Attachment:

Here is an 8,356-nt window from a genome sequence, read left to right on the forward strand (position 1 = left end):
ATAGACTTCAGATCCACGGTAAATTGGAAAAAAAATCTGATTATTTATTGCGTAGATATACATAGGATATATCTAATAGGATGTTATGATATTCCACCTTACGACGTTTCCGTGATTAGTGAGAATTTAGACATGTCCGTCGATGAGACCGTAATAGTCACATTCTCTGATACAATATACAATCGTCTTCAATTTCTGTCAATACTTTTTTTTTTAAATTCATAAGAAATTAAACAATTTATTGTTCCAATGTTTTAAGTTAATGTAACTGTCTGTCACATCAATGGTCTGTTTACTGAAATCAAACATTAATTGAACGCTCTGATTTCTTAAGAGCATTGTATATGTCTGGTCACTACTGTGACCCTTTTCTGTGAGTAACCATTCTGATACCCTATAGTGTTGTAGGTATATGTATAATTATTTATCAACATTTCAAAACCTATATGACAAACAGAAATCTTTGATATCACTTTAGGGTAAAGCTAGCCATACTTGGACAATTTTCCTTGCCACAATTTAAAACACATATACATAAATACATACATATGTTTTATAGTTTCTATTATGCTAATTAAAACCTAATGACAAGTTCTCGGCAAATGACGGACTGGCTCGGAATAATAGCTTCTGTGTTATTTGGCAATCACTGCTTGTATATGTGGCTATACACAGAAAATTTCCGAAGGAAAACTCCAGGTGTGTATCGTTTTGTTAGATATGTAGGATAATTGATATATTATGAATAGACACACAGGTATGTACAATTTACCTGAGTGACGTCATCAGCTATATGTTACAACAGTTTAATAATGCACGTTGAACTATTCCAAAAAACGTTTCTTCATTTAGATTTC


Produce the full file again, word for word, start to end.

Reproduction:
Here is an 8,356-nt window from a genome sequence, read left to right on the forward strand (position 1 = left end):
ATAGACTTCAGATCCACGGTAAATTGGAAAAAAAATCTGATTATTTATTGCGTAGATATACATAGGATATATCTAATAGGATGTTATGATATTCCACCTTACGACGTTTCCGTGATTAGTGAGAATTTAGACATGTCCGTCGATGAGACCGTAATAGTCACATTCTCTGATACAATATACAATCGTCTTCAATTTCTGTCAATACTTTTTTTTTTAAATTCATAAGAAATTAAACAATTTATTGTTCCAATGTTTTAAGTTAATGTAACTGTCTGTCACATCAATGGTCTGTTTACTGAAATCAAACATTAATTGAACGCTCTGATTTCTTAAGAGCATTGTATATGTCTGGTCACTACTGTGACCCTTTTCTGTGAGTAACCATTCTGATACCCTATAGTGTTGTAGGTATATGTATAATTATTTATCAACATTTCAAAACCTATATGACAAACAGAAATCTTTGATATCACTTTAGGGTAAAGCTAGCCATACTTGGACAATTTTCCTTGCCACAATTTAAAACACATATACATAAATACATACATATGTTTTATAGTTTCTATTATGCTAATTAAAACCTAATGACAAGTTCTCGGCAAATGACGGACTGGCTCGGAATAATAGCTTCTGTGTTATTTGGCAATCACTGCTTGTATATGTGGCTATACACAGAAAATTTCCGAAGGAAAACTCCAGGTGTGTATCGTTTTGTTAGATATGTAGGATAATTGATATATTATGAATAGACACACAGGTATGTACAATTTACCTGAGTGACGTCATCAGCTATATGTTACAACAGTTTAATAATGCACGTTGAACTATTCCAAAAAACGTTTCTTCATTTAGATTTC